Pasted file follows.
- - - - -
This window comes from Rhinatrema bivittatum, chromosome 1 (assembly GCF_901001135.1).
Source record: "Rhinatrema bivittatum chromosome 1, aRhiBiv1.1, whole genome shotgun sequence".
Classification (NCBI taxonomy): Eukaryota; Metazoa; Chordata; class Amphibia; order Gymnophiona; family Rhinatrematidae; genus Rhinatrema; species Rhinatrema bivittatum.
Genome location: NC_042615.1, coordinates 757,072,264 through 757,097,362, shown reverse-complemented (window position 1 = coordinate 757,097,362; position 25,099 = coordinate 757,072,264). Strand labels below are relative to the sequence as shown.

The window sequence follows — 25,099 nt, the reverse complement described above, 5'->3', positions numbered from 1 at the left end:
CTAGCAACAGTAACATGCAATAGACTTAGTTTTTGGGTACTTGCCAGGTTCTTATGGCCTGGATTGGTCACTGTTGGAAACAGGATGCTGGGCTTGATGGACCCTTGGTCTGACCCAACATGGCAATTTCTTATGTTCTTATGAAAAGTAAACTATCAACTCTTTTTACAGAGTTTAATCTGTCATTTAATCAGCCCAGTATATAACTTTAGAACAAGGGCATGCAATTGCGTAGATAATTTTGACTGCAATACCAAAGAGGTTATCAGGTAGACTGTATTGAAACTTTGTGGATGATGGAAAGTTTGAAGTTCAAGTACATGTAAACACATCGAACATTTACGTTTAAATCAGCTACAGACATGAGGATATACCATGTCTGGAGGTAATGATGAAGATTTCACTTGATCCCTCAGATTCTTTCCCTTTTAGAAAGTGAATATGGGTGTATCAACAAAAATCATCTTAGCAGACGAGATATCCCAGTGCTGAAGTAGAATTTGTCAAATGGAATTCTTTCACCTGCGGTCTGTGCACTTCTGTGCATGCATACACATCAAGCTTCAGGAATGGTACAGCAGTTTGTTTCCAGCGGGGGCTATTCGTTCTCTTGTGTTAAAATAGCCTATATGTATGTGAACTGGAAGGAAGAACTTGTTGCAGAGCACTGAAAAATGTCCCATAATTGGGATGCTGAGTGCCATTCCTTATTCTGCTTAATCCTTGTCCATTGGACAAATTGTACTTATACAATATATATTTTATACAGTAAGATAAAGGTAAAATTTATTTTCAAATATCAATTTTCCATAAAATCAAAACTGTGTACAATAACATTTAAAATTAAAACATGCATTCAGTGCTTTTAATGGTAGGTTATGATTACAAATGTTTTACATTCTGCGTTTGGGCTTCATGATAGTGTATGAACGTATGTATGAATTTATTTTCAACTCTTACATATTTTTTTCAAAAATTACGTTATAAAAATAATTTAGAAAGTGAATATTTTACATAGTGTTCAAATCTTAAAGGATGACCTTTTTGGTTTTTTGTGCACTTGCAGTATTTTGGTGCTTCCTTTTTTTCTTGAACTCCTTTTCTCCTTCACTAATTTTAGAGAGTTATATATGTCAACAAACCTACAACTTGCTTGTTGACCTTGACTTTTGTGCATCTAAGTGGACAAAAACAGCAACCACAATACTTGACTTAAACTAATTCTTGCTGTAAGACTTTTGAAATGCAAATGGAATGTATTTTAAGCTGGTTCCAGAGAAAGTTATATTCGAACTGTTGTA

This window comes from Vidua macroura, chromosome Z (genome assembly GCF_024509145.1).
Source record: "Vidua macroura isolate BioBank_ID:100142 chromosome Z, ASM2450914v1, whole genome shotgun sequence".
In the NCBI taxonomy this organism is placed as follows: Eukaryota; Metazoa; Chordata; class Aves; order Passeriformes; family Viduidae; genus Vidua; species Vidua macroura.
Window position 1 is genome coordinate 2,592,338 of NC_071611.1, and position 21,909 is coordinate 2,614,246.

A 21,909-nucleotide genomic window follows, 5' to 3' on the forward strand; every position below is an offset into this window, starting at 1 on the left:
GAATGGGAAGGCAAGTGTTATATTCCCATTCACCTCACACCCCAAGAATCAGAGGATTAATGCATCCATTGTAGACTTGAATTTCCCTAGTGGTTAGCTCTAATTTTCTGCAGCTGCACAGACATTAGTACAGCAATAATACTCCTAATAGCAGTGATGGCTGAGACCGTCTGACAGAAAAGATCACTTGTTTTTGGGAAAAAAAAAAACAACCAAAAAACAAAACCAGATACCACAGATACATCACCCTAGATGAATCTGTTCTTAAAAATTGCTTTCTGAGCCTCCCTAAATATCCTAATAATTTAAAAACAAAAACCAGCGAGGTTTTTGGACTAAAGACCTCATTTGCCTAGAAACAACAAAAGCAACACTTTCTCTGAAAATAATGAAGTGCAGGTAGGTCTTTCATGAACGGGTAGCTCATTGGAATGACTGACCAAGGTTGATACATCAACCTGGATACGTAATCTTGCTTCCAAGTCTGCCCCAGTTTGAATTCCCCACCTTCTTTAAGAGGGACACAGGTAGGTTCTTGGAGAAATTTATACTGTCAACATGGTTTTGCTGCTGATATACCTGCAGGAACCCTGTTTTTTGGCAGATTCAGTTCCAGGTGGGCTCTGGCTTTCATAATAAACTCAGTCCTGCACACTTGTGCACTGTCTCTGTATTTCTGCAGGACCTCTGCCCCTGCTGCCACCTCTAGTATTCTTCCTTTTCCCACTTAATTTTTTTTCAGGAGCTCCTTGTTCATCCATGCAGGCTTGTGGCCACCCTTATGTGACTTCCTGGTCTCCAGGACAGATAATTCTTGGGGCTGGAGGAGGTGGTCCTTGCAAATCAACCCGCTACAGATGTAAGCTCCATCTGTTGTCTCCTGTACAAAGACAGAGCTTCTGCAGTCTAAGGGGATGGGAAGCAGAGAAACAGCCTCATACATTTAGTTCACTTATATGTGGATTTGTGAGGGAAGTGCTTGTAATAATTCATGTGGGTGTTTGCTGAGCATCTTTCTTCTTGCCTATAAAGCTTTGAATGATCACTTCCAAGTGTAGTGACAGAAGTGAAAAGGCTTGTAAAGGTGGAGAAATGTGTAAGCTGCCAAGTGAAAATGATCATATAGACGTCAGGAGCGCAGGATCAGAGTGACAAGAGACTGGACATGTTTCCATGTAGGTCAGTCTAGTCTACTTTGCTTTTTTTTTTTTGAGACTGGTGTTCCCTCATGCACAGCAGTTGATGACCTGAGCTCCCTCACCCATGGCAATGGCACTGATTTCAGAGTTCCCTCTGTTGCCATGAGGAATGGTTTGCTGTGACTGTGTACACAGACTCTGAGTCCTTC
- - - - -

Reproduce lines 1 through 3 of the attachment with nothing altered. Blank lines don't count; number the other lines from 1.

This window comes from Rhinatrema bivittatum, chromosome 1 (assembly GCF_901001135.1).
Source record: "Rhinatrema bivittatum chromosome 1, aRhiBiv1.1, whole genome shotgun sequence".
Classification (NCBI taxonomy): Eukaryota; Metazoa; Chordata; class Amphibia; order Gymnophiona; family Rhinatrematidae; genus Rhinatrema; species Rhinatrema bivittatum.